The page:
In praise we admire God for who He is and what He does. Praise can be quiet and meditative. But it can also include celebrating and exulting in the Lord’s majesty and splendor, His sovereignty, His limitless power and His bountiful love–which we do not in the least deserve. In praise we extol our wonderful God; we exalt and magnify Him. Praise includes speaking highly of God to other people, as well as directly to Him.

It doesn’t matter whether our words are stumbling or eloquent. God looks on the heart; He’s searching for people who simply want to honor Him.

I find that my worship is richer when I offer the Lord praise and thanks for three things: who He is, what He does and what He gives.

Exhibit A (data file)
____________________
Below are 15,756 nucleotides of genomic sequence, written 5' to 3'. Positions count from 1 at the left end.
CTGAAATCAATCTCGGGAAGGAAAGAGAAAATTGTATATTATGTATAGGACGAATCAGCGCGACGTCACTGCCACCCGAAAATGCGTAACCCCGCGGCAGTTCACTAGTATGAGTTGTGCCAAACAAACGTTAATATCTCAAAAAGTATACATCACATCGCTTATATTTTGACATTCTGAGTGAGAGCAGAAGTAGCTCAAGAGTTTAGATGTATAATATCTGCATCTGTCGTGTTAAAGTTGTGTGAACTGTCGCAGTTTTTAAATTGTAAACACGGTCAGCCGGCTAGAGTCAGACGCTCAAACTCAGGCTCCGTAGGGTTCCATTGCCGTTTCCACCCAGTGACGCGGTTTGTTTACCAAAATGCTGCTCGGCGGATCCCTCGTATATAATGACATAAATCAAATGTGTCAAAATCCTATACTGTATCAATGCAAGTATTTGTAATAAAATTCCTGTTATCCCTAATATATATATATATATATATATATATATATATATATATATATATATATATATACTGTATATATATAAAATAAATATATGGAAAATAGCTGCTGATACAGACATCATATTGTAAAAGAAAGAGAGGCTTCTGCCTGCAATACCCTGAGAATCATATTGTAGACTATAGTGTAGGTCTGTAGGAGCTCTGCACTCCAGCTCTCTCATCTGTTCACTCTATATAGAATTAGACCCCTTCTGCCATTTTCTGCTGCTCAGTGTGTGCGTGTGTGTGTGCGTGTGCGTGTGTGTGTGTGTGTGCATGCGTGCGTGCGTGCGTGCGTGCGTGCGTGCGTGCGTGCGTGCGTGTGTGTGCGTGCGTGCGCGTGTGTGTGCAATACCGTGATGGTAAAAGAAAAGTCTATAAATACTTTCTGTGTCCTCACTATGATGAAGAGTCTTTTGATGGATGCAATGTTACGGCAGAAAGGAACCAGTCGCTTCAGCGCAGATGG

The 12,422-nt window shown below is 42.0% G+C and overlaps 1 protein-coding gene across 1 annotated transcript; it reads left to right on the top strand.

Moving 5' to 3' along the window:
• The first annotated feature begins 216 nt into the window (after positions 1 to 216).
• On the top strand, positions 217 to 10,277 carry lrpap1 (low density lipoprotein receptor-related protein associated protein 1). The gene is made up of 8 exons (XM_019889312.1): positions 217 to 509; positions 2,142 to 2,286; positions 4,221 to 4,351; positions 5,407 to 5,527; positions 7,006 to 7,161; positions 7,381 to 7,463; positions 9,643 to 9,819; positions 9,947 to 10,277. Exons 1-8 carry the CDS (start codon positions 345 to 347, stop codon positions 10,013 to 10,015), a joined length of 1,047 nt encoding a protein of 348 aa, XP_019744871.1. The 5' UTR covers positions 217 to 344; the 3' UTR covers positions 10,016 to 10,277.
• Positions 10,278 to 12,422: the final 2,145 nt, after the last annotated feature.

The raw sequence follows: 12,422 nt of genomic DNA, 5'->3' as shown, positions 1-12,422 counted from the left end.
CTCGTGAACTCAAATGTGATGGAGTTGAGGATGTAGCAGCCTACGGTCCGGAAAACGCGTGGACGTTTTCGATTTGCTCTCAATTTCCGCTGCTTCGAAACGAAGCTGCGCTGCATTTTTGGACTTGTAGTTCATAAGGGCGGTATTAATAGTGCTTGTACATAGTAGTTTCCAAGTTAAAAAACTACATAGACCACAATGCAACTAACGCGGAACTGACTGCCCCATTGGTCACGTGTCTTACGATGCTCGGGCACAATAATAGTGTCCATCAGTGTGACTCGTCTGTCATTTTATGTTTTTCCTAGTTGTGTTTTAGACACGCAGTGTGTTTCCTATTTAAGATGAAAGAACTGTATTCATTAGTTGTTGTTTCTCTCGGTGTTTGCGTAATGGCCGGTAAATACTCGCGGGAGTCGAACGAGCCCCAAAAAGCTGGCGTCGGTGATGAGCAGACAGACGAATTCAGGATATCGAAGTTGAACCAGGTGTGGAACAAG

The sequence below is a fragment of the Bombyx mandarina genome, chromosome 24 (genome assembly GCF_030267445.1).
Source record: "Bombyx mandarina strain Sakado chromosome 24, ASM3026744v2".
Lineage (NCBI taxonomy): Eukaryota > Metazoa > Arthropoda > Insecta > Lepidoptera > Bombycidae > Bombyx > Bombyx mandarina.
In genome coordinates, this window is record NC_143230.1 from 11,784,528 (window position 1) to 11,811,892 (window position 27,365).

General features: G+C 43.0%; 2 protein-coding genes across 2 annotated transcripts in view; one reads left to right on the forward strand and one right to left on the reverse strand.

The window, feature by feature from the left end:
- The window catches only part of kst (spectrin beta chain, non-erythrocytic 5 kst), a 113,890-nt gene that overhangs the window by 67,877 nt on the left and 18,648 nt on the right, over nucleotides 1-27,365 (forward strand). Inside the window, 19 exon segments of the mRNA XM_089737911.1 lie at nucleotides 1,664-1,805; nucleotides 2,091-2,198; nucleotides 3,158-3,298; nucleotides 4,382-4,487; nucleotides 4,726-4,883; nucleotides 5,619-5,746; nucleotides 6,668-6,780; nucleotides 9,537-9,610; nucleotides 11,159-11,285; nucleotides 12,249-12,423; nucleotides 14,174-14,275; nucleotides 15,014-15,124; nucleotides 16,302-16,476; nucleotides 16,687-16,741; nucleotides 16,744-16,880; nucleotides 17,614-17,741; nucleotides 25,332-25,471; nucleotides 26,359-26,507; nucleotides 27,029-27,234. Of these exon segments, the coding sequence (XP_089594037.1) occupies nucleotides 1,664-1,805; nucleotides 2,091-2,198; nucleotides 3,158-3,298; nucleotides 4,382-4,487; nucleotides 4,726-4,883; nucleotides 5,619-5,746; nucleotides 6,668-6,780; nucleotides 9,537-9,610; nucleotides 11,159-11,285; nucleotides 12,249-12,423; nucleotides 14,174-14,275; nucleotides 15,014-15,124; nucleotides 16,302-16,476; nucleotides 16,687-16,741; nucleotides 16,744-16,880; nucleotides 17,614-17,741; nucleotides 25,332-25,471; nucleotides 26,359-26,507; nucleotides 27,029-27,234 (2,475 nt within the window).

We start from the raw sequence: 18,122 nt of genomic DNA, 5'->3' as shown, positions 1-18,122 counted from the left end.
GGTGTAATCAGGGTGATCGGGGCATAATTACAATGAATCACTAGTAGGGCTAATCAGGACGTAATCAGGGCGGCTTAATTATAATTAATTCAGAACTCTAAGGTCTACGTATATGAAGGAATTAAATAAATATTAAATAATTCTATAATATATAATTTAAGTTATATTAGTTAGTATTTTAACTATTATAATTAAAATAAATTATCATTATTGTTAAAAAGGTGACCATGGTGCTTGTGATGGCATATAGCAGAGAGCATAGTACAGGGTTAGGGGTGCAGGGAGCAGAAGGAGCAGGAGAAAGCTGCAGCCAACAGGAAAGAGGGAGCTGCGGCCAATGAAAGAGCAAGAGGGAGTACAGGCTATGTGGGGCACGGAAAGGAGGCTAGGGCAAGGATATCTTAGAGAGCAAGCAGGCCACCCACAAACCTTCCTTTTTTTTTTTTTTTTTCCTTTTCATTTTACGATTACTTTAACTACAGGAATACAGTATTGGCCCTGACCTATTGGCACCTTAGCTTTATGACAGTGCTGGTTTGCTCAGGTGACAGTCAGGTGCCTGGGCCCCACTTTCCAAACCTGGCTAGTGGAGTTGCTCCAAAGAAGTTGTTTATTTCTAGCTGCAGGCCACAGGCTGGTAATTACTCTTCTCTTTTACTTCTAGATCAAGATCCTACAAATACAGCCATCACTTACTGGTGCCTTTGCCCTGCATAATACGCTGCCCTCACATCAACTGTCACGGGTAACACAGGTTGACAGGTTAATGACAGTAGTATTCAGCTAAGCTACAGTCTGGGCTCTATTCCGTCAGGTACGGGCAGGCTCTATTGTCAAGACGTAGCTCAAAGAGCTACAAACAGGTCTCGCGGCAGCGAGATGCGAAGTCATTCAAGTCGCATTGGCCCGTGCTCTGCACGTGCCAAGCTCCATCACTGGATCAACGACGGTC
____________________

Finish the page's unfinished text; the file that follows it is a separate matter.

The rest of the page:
David said, “I will bless the Lord at all times; His praise shall continually be in my mouth” (Psalm 34:1, NASB). We too can have lives filled with praise and thanksgiving.

A life of praise may appeal to you. But what does it involve? You may be puzzled about what it means to praise continually and give thanks always, in every situation. Won’t this lead to denying your true feelings? Does it mean that when you stub your toe or hit your thumb with a hammer, your spontaneous response must be “Thank You, Lord”? Isn’t it dishonest to give thanks if you don’t feel thankful?

Several things have helped settle these questions for me.

One is that the Bible doesn’t command us to feel thankful in every situation. It doesn’t command us to manufacture positive feelings. Instead, it commands us to give thanks (1 Thessalonians 5:18). As John G. Mitchell, co-founder of Multnomah School of the Bible, put it, “To give thanks when you don’t feel like it is not hypocrisy; it’s obedience.”